Gwent births up by 31%
Updated 10:38am Thursday 13th March 2014 in News
MORE than 1,400 more babies were born in Gwent in the last year compared to 10 years ago, figures from an annual report have revealed – more than a quarter born by caesarian section.
Last year – April 1, 2012 to March 31, 2013 – there were 5,998 deliveries in the Aneurin Bevan Health Board, the majority of which were at the Royal Gwent Hospital, a rise of 31 per cent on 2003/04 when 4,552 deliveries were recorded.
These figures translate to more births as the data doesn’t take into consideration instances with more than one birth per delivery such as twins and triplets.
Of those born last year, 28.5 per cent were delivered by caesarian section, a rise within the health board of 2.9 per cent in the last decade.
The report, published by the Welsh Government, looks at data from 2003 to 2013 of birth deliveries in hospitals across all the Welsh health boards.
The vast amount of children born in Wales are delivered in hospitals – just three per cent took place at home or elsewhere in 2012.
There has been a trend over the past ten years towards shorter hospital stays for all types of delivery, said the report. Last year 72 per cent of all stays within the Aneurin Bevan Health Board were for one to three days.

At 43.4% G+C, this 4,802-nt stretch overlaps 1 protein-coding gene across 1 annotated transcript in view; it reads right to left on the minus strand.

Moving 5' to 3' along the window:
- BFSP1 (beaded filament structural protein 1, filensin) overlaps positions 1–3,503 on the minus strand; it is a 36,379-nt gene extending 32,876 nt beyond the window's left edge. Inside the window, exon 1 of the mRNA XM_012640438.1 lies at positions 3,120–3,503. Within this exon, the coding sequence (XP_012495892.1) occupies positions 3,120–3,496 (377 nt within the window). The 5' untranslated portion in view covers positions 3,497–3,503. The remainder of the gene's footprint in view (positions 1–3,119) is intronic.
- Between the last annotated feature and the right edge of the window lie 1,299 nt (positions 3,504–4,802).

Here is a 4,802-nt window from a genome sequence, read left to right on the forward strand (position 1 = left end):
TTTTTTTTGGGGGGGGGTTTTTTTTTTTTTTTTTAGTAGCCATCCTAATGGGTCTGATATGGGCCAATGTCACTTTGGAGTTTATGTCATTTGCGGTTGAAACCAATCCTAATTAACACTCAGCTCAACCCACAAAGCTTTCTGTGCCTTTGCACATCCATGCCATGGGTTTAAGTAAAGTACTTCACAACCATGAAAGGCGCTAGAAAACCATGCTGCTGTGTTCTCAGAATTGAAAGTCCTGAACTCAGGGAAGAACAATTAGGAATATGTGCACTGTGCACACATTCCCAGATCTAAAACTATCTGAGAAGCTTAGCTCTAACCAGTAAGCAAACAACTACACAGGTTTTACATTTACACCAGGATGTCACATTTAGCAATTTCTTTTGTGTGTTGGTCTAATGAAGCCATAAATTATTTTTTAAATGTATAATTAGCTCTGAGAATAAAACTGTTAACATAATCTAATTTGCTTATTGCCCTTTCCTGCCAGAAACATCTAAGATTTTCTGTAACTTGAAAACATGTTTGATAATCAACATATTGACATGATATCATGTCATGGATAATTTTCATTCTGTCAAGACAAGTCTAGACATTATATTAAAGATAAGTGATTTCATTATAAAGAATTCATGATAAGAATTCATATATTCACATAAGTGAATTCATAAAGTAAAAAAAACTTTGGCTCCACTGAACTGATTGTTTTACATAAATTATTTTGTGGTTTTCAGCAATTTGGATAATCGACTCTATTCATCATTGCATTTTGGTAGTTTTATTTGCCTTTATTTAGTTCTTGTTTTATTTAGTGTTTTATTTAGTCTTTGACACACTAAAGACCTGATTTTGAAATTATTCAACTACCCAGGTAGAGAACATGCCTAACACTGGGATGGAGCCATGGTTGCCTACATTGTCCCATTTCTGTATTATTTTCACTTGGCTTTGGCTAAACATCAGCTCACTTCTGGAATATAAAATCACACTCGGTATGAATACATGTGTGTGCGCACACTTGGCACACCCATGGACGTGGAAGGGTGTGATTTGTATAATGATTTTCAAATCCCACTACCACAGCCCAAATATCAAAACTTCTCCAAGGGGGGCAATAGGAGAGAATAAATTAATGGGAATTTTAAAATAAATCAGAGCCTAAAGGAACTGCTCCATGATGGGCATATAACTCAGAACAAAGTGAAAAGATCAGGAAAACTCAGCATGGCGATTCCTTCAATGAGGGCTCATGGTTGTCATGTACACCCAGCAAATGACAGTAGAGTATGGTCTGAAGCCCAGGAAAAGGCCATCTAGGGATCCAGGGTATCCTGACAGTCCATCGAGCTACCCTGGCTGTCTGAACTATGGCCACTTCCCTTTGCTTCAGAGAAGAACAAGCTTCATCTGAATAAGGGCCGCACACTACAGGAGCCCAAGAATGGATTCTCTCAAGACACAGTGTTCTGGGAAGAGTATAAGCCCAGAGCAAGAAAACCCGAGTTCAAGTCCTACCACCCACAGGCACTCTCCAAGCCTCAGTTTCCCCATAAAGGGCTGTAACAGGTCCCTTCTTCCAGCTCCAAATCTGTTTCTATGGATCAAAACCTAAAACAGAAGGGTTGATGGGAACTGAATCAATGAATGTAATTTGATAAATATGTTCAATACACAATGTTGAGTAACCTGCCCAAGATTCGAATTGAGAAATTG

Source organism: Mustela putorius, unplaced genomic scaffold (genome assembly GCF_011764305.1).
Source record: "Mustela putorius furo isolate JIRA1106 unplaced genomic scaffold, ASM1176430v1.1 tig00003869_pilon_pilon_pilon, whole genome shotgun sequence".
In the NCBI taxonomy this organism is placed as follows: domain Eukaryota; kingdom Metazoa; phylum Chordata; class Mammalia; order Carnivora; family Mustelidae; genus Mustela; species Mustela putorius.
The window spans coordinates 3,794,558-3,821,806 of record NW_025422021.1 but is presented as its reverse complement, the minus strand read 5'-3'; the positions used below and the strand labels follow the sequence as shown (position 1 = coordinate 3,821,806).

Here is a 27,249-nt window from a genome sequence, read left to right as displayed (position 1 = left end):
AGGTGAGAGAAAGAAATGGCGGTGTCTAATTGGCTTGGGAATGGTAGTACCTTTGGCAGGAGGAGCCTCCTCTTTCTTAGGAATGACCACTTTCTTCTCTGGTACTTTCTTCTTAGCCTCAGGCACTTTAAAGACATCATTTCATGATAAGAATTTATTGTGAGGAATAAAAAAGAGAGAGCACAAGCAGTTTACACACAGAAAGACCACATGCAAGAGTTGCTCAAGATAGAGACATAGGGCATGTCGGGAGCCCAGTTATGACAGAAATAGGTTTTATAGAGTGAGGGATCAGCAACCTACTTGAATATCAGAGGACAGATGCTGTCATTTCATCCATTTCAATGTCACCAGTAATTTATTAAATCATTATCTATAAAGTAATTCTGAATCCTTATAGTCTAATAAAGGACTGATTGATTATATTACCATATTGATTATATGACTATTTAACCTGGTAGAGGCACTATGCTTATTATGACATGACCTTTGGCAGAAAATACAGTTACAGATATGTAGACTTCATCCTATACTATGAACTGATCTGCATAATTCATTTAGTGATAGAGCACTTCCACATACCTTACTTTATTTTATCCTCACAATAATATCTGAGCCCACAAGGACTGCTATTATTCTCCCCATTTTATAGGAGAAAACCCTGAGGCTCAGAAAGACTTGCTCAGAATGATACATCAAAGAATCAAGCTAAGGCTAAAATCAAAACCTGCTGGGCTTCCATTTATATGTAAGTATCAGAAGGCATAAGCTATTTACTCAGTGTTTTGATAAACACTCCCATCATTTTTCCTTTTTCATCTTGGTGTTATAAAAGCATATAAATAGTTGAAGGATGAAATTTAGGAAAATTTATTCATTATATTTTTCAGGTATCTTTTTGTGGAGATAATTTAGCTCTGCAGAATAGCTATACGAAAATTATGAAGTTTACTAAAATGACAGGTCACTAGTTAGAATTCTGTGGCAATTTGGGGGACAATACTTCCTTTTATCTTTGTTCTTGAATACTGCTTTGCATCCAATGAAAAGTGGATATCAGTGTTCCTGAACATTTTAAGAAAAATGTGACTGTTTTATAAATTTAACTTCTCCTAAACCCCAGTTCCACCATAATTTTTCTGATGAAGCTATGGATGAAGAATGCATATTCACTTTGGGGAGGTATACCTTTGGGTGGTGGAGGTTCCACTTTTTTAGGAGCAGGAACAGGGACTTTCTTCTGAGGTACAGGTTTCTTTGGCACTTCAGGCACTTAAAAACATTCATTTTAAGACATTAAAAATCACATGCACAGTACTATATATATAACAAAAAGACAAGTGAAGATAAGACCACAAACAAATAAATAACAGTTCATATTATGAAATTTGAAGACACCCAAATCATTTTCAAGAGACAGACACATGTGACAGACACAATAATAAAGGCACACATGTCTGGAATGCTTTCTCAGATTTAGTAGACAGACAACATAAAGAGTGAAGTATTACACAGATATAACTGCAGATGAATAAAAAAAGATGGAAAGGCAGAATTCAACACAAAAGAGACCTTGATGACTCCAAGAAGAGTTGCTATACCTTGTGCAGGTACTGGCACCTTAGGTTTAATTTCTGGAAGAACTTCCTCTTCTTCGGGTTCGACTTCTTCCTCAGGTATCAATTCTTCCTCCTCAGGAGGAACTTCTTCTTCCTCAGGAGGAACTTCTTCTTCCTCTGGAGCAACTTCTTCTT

The number of older women giving birth has risen by a third in ten years.
A total of 52 women aged 45 or over gave birth in Wales last year compared to 39 in 2002/03.
The report shows six out of 10 mums over the age of 45 in Wales gave birth via caesarean section last year.
The percentage of mothers aged 45 years and over and having caesareans in Wales has increased from 46 per cent in 2003/04 to 60 per cent in 2012/13.
But only 37 per cent of all mothers who had caesareans stayed in hospital for four or more days, compared to 65 per cent 10 years ago.
Only 11 per cent of mothers who had unassisted births stayed in hospital for four or more days, compared to 13 per cent 10 years ago, and 23 per cent of all deliveries in Wales were induced, compared to 19 per cent in 2004/05 – the earliest data available.
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